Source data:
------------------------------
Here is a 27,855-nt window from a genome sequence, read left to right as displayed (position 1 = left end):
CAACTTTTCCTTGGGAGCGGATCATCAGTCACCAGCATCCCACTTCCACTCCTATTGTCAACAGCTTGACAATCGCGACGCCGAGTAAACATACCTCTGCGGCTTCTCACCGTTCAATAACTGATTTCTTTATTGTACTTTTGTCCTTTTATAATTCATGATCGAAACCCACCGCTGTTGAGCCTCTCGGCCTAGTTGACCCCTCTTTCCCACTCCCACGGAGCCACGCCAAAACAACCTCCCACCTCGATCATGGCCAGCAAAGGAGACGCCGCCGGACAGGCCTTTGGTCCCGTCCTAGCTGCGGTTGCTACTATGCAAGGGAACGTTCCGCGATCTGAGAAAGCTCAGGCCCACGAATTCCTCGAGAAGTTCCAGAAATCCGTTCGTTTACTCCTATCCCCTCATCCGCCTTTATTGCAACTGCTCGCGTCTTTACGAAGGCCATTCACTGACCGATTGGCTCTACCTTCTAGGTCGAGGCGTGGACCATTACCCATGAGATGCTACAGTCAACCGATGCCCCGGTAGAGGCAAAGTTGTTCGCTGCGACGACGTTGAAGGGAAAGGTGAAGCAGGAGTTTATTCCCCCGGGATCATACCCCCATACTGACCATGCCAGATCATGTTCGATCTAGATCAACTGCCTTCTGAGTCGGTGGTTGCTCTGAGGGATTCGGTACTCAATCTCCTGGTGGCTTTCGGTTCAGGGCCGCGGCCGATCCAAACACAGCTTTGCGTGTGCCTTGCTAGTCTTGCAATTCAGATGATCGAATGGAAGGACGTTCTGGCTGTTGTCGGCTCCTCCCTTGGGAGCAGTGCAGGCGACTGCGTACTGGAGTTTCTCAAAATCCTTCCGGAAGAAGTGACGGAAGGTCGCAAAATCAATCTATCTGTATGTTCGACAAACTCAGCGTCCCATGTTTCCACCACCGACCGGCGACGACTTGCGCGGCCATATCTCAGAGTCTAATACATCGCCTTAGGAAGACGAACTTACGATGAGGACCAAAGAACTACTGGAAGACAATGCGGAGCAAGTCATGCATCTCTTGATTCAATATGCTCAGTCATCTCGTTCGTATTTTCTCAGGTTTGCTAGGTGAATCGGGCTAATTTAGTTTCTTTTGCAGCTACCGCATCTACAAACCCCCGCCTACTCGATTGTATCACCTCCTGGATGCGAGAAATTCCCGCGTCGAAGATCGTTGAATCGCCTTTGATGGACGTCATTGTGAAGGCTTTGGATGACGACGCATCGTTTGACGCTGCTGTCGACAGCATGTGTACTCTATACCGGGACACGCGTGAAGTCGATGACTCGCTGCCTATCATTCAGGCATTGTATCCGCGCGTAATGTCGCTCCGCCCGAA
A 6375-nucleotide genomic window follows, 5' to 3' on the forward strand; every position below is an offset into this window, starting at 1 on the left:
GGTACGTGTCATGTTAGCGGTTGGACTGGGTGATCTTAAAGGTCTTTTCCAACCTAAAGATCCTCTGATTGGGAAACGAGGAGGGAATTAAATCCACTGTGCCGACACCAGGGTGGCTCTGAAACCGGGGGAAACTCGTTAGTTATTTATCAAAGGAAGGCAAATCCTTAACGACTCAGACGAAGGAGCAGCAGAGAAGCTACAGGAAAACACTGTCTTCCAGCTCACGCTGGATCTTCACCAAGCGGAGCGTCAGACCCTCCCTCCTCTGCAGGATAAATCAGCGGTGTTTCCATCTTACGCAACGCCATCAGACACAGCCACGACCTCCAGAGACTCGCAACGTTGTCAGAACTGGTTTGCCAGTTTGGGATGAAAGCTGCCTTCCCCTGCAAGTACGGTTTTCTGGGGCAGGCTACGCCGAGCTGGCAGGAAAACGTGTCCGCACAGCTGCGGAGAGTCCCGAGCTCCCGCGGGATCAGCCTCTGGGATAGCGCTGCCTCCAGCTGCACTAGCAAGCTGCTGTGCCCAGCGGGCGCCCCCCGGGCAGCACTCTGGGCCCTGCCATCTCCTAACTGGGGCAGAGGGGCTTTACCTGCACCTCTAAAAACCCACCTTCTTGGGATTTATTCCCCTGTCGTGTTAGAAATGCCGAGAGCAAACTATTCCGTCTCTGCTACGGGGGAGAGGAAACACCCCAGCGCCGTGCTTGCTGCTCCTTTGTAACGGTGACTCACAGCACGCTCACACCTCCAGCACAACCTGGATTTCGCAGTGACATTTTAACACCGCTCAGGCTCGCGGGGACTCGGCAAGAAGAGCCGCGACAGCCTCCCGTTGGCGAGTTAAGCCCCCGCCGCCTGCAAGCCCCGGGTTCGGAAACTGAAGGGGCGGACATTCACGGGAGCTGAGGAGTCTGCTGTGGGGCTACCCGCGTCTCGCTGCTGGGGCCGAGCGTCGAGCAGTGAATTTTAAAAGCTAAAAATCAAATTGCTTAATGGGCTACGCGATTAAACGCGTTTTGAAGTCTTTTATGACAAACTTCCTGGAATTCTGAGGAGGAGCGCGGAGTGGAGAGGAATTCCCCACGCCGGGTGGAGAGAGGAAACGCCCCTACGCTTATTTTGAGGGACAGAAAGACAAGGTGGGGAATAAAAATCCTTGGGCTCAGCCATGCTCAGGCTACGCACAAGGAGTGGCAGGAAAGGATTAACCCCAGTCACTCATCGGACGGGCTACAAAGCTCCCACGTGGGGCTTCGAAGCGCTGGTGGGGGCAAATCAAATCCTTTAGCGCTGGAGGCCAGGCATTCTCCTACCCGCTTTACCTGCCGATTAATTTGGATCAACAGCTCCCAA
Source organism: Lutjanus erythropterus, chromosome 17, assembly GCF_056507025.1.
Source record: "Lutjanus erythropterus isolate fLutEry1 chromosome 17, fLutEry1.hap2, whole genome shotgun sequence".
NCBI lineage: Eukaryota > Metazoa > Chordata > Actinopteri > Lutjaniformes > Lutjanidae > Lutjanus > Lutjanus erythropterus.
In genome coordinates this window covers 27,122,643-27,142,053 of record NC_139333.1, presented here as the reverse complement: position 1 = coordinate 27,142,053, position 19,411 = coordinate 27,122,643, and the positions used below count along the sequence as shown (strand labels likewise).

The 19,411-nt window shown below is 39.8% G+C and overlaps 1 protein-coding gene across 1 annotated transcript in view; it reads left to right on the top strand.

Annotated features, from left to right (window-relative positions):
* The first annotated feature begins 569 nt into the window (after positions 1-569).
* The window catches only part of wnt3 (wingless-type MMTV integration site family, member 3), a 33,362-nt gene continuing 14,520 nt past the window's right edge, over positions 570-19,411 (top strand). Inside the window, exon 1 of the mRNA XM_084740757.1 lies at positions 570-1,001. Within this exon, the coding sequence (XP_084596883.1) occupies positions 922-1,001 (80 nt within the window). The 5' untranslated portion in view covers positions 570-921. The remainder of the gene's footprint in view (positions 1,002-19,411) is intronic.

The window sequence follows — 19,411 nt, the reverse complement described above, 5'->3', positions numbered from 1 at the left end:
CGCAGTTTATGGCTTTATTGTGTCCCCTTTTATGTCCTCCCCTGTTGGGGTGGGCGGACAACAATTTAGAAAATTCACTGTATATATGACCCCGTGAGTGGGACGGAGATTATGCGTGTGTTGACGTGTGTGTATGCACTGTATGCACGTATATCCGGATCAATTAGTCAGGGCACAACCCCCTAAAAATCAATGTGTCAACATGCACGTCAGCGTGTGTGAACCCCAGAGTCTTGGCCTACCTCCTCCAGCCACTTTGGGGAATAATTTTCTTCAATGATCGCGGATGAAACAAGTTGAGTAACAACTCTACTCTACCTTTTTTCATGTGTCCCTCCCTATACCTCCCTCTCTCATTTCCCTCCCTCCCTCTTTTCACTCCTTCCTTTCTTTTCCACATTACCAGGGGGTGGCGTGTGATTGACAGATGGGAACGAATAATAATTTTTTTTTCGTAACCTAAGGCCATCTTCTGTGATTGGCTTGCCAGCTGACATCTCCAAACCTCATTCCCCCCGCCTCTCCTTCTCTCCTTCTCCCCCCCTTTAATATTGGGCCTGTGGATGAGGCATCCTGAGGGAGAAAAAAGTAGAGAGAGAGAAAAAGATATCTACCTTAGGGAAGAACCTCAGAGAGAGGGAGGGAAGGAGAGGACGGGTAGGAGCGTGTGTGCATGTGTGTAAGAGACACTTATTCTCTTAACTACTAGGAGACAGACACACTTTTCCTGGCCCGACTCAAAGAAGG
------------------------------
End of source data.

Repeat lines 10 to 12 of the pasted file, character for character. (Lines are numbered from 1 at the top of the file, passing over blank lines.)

Annotated features, from left to right (window-relative positions):
* The first annotated feature begins 569 nt into the window (after positions 1-569).
* The window catches only part of wnt3 (wingless-type MMTV integration site family, member 3), a 33,362-nt gene continuing 14,520 nt past the window's right edge, over positions 570-19,411 (top strand). Inside the window, exon 1 of the mRNA XM_084740757.1 lies at positions 570-1,001. Within this exon, the coding sequence (XP_084596883.1) occupies positions 922-1,001 (80 nt within the window). The 5' untranslated portion in view covers positions 570-921. The remainder of the gene's footprint in view (positions 1,002-19,411) is intronic.